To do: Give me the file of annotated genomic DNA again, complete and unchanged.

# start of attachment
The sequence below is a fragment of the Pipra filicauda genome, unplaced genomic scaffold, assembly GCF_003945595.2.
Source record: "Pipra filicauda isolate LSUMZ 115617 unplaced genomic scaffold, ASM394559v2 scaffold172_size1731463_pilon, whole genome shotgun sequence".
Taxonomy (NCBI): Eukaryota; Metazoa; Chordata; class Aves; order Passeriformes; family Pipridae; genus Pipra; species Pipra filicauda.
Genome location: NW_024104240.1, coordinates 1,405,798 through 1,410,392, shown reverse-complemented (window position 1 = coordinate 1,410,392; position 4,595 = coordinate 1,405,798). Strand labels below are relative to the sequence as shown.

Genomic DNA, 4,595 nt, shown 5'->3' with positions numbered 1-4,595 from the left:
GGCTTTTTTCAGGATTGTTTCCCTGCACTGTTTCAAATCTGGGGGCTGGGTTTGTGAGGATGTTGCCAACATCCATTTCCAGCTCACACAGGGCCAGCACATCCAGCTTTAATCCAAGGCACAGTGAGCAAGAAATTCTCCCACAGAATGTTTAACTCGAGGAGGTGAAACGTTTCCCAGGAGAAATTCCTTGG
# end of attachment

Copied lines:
The sequence below is a fragment of the Pipra filicauda genome, unplaced genomic scaffold, assembly GCF_003945595.2.
Source record: "Pipra filicauda isolate LSUMZ 115617 unplaced genomic scaffold, ASM394559v2 scaffold172_size1731463_pilon, whole genome shotgun sequence".
Taxonomy (NCBI): Eukaryota; Metazoa; Chordata; class Aves; order Passeriformes; family Pipridae; genus Pipra; species Pipra filicauda.
Genome location: NW_024104240.1, coordinates 1,405,798 through 1,410,392, shown reverse-complemented (window position 1 = coordinate 1,410,392; position 4,595 = coordinate 1,405,798). Strand labels below are relative to the sequence as shown.

Genomic DNA, 4,595 nt, shown 5'->3' with positions numbered 1-4,595 from the left:
GGCTTTTTTCAGGATTGTTTCCCTGCACTGTTTCAAATCTGGGGGCTGGGTTTGTGAGGATGTTGCCAACATCCATTTCCAGCTCACACAGGGCCAGCACATCCAGCTTTAATCCAAGGCACAGTGAGCAAGAAATTCTCCCACAGAATGTTTAACTCGAGGAGGTGAAACGTTTCCCAGGAGAAATTCCTTGG